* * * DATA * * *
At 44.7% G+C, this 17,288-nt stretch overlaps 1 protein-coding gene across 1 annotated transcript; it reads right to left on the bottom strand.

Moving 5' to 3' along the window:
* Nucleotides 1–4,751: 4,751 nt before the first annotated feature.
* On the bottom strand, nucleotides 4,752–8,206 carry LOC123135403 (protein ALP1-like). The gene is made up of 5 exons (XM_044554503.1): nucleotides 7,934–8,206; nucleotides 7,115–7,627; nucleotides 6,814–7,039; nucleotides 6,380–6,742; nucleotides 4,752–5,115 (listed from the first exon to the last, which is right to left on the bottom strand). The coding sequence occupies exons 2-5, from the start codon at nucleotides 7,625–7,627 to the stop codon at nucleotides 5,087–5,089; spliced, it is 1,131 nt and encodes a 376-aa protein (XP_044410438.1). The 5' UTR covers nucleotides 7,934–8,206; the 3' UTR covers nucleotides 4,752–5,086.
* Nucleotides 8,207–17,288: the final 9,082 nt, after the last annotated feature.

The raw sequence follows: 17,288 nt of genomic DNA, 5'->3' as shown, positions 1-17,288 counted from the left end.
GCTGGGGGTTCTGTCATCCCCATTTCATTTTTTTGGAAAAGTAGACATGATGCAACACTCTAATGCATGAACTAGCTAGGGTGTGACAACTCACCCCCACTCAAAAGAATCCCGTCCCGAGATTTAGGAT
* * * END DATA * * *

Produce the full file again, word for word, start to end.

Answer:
At 44.7% G+C, this 17,288-nt stretch overlaps 1 protein-coding gene across 1 annotated transcript; it reads right to left on the bottom strand.

Moving 5' to 3' along the window:
* Nucleotides 1–4,751: 4,751 nt before the first annotated feature.
* On the bottom strand, nucleotides 4,752–8,206 carry LOC123135403 (protein ALP1-like). The gene is made up of 5 exons (XM_044554503.1): nucleotides 7,934–8,206; nucleotides 7,115–7,627; nucleotides 6,814–7,039; nucleotides 6,380–6,742; nucleotides 4,752–5,115 (listed from the first exon to the last, which is right to left on the bottom strand). The coding sequence occupies exons 2-5, from the start codon at nucleotides 7,625–7,627 to the stop codon at nucleotides 5,087–5,089; spliced, it is 1,131 nt and encodes a 376-aa protein (XP_044410438.1). The 5' UTR covers nucleotides 7,934–8,206; the 3' UTR covers nucleotides 4,752–5,086.
* Nucleotides 8,207–17,288: the final 9,082 nt, after the last annotated feature.

The raw sequence follows: 17,288 nt of genomic DNA, 5'->3' as shown, positions 1-17,288 counted from the left end.
GCTGGGGGTTCTGTCATCCCCATTTCATTTTTTTGGAAAAGTAGACATGATGCAACACTCTAATGCATGAACTAGCTAGGGTGTGACAACTCACCCCCACTCAAAAGAATCCCGTCCCGAGATTTAGGAT